Strangely, the landlords who seem to be most comfortable with shared living arrangements as ours are either the really big and evil ones (lots of business sense there I guess) or the really unprofessional private people who rent out a single house (common sense, perhaps). Those don't want to send a message of any kind, they just want to earn some money on the houses they own having as little trouble as possible on the way.

January 31, 2004, 23:24


Comment by Richard Anderson: User icon

Maybe you’re being lumped with a category unfairly. My wife started a company that has four rental properties in a college town. For one year or so, the property manager (who was admittedly not really doing a very good job and ahs since been replaced) rented to college students. The tenants constantly violated terms of the lease and utterly abused the property (including knife throwing practice into the wood siding of the house!). Now, if we had one rental and were her to manage things ourselves (like the single house rental you mention above) we could interview and deal with college kids. I guess it is our fault for being absentee landlords but we invest a lot in keeping these properties in good shape (in fact I don’t think that they have made a profit yet) — we won’t just “let them go” and become slum-lords.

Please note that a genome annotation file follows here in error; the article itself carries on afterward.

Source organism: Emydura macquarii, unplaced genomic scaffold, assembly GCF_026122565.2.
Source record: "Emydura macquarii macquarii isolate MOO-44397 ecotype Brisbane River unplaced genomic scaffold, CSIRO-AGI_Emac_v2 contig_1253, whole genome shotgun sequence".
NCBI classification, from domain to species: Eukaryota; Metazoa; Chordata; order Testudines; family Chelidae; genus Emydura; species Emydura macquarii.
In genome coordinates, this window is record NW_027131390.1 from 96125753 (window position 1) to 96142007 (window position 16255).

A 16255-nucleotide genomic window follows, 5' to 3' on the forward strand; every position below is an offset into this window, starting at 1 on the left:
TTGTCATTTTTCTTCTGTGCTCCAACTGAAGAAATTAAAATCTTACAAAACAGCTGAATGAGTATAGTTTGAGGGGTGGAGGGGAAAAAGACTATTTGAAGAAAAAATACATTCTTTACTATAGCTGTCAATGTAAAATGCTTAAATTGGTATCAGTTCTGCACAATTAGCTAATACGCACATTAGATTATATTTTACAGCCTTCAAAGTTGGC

February 2, 2004, 22:28

Comment by ssp: User icon

To begin with we’re obviously not your rowdy bunch of 17 year olds, looking for a flat to trash. And we are trying to make that clear right away.

The case you do describe will probably just make a good ‘business reason’: The college kids will lower your profit or even do permanent damage to the property [1]. But that’s not what we experienced - and the point I was trying to make -: people just said nope, don’t like their style of living, completely disregarding that we are probably even better business than many other tenants.

Of course anybody is free to do whatever they like, but they shouldn’t lie. Which in this case would mean pretending they’re doing business while they’re actually just being righteous. [And I find it enraging (on good days: funny) how people can be so square. These aren’t the 1950s.]

[1] While the knife throwing you describe may be extreme, there seem to be viable models to rent out property to ‘college kids’. Just charge €20 extra per person and month. And for four people you’ll almost have €1000 extra per year to cover for additional (non-destructive) wear and tear.

Another anecdote: My parents are renting out the house we inherited from my grandma. It’s in a small village and it’s a very pretty 300 year old half-timbred house that we had restored (hellishly expensive, apparently) in the early 1990s. People living there included young couples (with children after a while) and pensioners – probably the demographic preferred by those conservative landlords. And all we had was trouble: people being in debt, not being able to pay their rent. Children making a lot of noise (which is ‘shared’ among the flats), causing endless bitching of the other tenants. A flat needing to be completely renovated because it was much dirtier than any flat I ever moved out of &c. Probably having a few college kids instead would have been less painful. Unfortunately there is no college nearby…

February 3, 2004, 11:49